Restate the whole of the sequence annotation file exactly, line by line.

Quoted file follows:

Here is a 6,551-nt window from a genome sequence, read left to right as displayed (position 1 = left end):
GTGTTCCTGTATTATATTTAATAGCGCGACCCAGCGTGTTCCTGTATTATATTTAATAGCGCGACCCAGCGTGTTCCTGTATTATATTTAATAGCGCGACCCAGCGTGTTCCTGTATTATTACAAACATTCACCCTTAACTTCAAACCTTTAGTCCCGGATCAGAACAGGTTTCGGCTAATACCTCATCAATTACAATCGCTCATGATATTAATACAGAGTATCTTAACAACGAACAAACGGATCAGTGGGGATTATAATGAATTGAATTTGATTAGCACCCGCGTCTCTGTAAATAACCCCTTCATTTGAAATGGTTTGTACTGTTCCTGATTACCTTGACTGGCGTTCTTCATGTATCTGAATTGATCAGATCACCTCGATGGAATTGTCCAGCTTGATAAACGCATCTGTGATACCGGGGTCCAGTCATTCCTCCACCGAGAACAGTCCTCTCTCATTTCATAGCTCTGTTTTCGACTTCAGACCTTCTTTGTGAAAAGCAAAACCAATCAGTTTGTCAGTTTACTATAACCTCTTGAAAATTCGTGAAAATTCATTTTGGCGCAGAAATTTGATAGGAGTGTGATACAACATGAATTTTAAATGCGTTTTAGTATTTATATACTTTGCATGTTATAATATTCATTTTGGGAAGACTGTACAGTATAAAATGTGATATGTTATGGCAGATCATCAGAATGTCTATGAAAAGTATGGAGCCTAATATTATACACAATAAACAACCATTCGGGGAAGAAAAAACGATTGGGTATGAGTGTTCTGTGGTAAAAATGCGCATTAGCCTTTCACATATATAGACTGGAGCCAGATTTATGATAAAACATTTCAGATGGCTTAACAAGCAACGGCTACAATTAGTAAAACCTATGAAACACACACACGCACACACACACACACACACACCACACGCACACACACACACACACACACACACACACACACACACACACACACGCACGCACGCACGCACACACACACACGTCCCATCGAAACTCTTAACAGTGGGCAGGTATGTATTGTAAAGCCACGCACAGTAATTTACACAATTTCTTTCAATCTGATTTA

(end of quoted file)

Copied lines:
Here is a 6,551-nt window from a genome sequence, read left to right as displayed (position 1 = left end):
GTGTTCCTGTATTATATTTAATAGCGCGACCCAGCGTGTTCCTGTATTATATTTAATAGCGCGACCCAGCGTGTTCCTGTATTATATTTAATAGCGCGACCCAGCGTGTTCCTGTATTATTACAAACATTCACCCTTAACTTCAAACCTTTAGTCCCGGATCAGAACAGGTTTCGGCTAATACCTCATCAATTACAATCGCTCATGATATTAATACAGAGTATCTTAACAACGAACAAACGGATCAGTGGGGATTATAATGAATTGAATTTGATTAGCACCCGCGTCTCTGTAAATAACCCCTTCATTTGAAATGGTTTGTACTGTTCCTGATTACCTTGACTGGCGTTCTTCATGTATCTGAATTGATCAGATCACCTCGATGGAATTGTCCAGCTTGATAAACGCATCTGTGATACCGGGGTCCAGTCATTCCTCCACCGAGAACAGTCCTCTCTCATTTCATAGCTCTGTTTTCGACTTCAGACCTTCTTTGTGAAAAGCAAAACCAATCAGTTTGTCAGTTTACTATAACCTCTTGAAAATTCGTGAAAATTCATTTTGGCGCAGAAATTTGATAGGAGTGTGATACAACATGAATTTTAAATGCGTTTTAGTATTTATATACTTTGCATGTTATAATATTCATTTTGGGAAGACTGTACAGTATAAAATGTGATATGTTATGGCAGATCATCAGAATGTCTATGAAAAGTATGGAGCCTAATATTATACACAATAAACAACCATTCGGGGAAGAAAAAACGATTGGGTATGAGTGTTCTGTGGTAAAAATGCGCATTAGCCTTTCACATATATAGACTGGAGCCAGATTTATGATAAAACATTTCAGATGGCTTAACAAGCAACGGCTACAATTAGTAAAACCTATGAAACACACACACGCACACACACACACACACACACCACACGCACACACACACACACACACACACACACACACACACACACACACACGCACGCACGCACGCACACACACACACGTCCCATCGAAACTCTTAACAGTGGGCAGGTATGTATTGTAAAGCCACGCACAGTAATTTACACAATTTCTTTCAATCTGATTTA